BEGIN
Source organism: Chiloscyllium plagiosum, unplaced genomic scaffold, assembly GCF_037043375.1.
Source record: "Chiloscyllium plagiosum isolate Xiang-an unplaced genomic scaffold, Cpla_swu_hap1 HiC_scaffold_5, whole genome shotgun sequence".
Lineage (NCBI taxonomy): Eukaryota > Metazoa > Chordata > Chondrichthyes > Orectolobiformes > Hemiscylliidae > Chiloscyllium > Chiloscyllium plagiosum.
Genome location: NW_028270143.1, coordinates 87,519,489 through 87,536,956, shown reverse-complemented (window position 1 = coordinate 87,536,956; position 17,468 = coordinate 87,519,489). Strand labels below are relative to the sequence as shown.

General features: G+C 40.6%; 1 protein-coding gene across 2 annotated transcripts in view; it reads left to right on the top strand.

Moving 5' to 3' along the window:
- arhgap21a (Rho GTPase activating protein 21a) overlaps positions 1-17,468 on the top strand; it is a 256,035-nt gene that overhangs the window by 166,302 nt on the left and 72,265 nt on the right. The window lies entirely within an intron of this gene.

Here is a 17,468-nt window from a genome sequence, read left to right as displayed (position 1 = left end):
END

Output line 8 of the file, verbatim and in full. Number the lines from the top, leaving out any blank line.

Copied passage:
Here is a 17,468-nt window from a genome sequence, read left to right as displayed (position 1 = left end):